Laurie Anne Walden, DVM
Human medications that are applied to the skin can be dangerous for pets. Even tiny amounts of some topical drug preparations are toxic to dogs and cats.
Animals are exposed to topical medications by chewing a product tube, licking the product from a person’s skin, licking their fur after being touched by someone with the product on their hands, or possibly by absorbing the medication through their own skin.
If you use any topical medications, be aware of the possible risk to animals. Keep all medications out of your pets’ reach. Wash the product off your hands or wear gloves while applying it, and keep pets from licking skin and bedding that the product has touched.
If you think your pet has been exposed to a toxin, contact your veterinarian or animal poison control:
Calcipotriene and calcitriol are forms of vitamin D used to treat psoriasis. Animals that swallow topical preparations can develop abnormally high calcium levels and potentially life-threatening kidney damage. Symptoms include loss of appetite, vomiting, and increased urine volume.
Topical corticosteroids like betamethasone, clobetasol, hydrocortisone, and triamcinolone are used to treat various skin conditions. In animals, exposure can lead to a wide range of symptoms including increased urine volume, increased thirst, vomiting, and skin changes.
Animals exposed to topical hormone products containing estradiol and other forms of estrogen can develop hair loss, anemia, or low levels of platelets and white blood cells.
Fluorouracil cream is used to treat certain skin cancers. The US Food and Drug Administration (FDA) reports that 5 dogs have died after ingesting small amounts of fluorouracil; 1 of the dogs died after simply puncturing the tube with its teeth. Symptoms in cats and dogs include vomiting, loss of balance, and seizures.
The hair loss treatment minoxidil (Rogaine) can cause severe heart problems in animals exposed to small amounts. At least 8 cats have died after their owners used topical minoxidil. Other cats and dogs have become seriously ill.
Pain Relievers: Local Anesthetics
Local anesthetics like benzocaine, lidocaine, and tetracaine (ingredients ending in ‑caine) are often included in over-the-counter products to treat pain from sunburn, insect bites, and so forth. If swallowed, these drugs can cause seizures and abnormal heart rhythm.
Pain Relievers: Nonsteroidal Anti-inflammatory Drugs
Flurbiprofen and diclofenac are among the many nonsteroidal anti-inflammatory drugs (NSAIDs) commonly used to treat pain. Some veterinary NSAIDs are safe to use in dogs, but most human NSAIDs are dangerous for animals, especially cats. The FDA has warned that topical flurbiprofen can cause serious illness or death in pets that are exposed to the product on a person’s skin. Many over-the-counter topical pain relievers contain NSAIDs, so read product labels carefully.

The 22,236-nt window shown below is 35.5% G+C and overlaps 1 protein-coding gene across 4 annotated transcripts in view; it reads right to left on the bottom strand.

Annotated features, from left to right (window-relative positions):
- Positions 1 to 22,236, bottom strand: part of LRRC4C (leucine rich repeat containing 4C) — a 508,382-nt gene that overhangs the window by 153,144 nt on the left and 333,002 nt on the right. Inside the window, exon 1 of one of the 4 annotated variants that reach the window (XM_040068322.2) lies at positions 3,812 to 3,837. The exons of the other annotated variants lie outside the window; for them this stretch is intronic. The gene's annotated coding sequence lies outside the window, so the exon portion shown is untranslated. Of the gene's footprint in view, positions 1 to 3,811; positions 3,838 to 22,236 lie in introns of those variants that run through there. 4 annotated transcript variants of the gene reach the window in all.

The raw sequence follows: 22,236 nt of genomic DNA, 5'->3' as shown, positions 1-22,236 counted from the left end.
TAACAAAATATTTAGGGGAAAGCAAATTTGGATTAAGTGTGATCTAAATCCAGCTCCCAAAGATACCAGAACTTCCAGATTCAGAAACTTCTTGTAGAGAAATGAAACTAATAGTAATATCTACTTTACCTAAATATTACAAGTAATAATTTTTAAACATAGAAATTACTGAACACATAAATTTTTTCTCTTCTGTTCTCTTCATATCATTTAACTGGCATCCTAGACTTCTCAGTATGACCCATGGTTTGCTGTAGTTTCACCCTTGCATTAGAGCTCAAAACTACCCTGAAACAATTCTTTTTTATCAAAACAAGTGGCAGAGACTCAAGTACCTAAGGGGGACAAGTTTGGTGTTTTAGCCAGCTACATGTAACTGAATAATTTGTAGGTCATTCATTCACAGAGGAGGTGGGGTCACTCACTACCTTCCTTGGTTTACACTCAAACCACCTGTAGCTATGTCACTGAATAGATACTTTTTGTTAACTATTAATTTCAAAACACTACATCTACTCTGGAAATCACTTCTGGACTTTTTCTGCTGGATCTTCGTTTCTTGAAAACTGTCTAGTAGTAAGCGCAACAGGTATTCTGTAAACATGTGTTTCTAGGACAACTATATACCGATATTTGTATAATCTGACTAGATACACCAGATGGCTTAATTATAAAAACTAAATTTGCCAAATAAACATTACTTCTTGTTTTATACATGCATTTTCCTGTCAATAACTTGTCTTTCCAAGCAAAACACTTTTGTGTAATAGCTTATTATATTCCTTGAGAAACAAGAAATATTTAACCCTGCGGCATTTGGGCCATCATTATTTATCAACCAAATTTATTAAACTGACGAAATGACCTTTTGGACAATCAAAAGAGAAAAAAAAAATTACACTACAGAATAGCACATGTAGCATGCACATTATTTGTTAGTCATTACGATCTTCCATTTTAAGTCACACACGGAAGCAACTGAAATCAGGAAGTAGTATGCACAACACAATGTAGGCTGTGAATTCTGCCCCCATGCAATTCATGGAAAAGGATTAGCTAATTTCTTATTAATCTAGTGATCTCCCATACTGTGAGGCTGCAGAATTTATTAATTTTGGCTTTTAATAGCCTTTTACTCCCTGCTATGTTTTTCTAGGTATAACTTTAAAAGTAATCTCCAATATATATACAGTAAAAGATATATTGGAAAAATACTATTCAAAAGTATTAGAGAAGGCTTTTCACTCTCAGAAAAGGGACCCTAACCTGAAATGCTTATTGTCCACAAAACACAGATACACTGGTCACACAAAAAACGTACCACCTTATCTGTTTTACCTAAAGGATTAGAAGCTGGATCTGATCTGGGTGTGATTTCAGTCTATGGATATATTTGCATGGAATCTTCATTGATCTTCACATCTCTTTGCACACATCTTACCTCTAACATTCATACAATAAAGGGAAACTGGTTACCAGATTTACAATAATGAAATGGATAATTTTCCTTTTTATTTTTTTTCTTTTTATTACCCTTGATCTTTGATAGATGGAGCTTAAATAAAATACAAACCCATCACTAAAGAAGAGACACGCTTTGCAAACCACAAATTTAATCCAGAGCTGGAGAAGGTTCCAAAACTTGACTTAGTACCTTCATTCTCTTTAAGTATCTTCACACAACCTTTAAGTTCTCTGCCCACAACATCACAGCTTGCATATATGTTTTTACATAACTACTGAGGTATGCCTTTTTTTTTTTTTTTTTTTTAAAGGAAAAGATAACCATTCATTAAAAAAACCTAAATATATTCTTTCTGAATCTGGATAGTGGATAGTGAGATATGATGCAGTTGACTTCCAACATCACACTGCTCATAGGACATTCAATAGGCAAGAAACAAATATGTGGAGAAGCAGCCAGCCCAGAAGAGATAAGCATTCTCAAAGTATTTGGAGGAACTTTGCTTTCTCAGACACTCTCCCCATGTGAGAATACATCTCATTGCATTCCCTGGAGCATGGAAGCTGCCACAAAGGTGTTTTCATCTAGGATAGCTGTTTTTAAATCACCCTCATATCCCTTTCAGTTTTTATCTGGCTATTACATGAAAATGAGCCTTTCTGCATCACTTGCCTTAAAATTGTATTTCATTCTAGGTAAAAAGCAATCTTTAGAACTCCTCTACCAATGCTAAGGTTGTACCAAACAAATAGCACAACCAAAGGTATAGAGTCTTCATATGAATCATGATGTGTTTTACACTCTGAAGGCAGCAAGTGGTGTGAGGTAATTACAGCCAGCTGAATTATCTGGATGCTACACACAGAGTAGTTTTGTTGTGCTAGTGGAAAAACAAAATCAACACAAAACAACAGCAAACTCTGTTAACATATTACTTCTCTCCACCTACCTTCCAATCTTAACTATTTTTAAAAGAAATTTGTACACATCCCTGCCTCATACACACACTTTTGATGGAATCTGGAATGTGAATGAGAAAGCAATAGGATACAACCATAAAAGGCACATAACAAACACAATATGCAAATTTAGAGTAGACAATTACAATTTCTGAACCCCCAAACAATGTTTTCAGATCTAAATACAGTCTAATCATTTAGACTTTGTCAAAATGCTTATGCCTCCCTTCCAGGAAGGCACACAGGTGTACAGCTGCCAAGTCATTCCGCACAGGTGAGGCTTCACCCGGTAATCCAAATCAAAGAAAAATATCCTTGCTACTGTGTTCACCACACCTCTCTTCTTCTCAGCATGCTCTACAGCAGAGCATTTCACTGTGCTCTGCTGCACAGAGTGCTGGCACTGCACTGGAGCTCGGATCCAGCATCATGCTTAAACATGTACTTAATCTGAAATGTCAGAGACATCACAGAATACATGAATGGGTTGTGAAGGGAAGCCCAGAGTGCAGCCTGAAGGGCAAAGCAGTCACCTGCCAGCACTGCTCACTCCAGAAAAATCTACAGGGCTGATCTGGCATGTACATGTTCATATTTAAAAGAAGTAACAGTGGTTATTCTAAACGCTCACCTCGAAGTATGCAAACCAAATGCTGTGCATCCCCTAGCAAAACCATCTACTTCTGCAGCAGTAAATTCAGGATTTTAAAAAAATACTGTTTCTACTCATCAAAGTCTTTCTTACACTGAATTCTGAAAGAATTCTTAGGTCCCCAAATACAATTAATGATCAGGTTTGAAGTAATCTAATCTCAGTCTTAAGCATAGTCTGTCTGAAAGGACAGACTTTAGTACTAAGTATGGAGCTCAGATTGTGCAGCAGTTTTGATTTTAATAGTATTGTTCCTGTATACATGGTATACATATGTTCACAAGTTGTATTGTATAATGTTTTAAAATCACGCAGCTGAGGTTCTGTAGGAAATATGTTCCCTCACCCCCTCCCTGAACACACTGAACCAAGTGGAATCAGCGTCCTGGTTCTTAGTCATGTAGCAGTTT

Retinoids like adapalene and tretinoin are used to treat acne and skin disorders and are included in some wrinkle remedies. Exposure can lead to liver damage in animals.
Zinc oxide is a common ingredient in over-the-counter sunscreens, diaper rash creams, and other products. Animals can vomit and have diarrhea after swallowing zinc oxide.
1. Tater KC, Gwaltney-Brant S, Wismer T. Dermatological topical products used in the US population and their toxicity to dogs and cats. Vet Dermatol. 2019;30(6):474-e140. doi:10.1111/vde.12796
2. FDA advice on pet exposure to prescription topical (human) cancer treatment: fluorouracil. US Food and Drug Administration. November 2, 2020. Accessed October 22, 2021. https://www.fda.gov/animal-veterinary/animal-health-literacy/fda-advice-pet-exposure-prescription-topical-human-cancer-treatment-fluorouracil
3. Tater KC, Gwaltney-Brant S, Wismer T. Topical minoxidil exposures and toxicoses in dogs and cats: 211 cases (2001-2019). J Am Anim Hosp Assoc. 2021;57(5):225-231. doi:10.5326/JAAHA-MS-7154
4. FDA consumer advice on pet exposure to prescription topical pain medications containing flurbiprofen. US Food and Drug Administration. October 1, 2019. Accessed October 22, 2021. https://www.fda.gov/animal-veterinary/animal-health-literacy/fda-consumer-advice-pet-exposure-prescription-topical-pain-medications-containing-flurbiprofen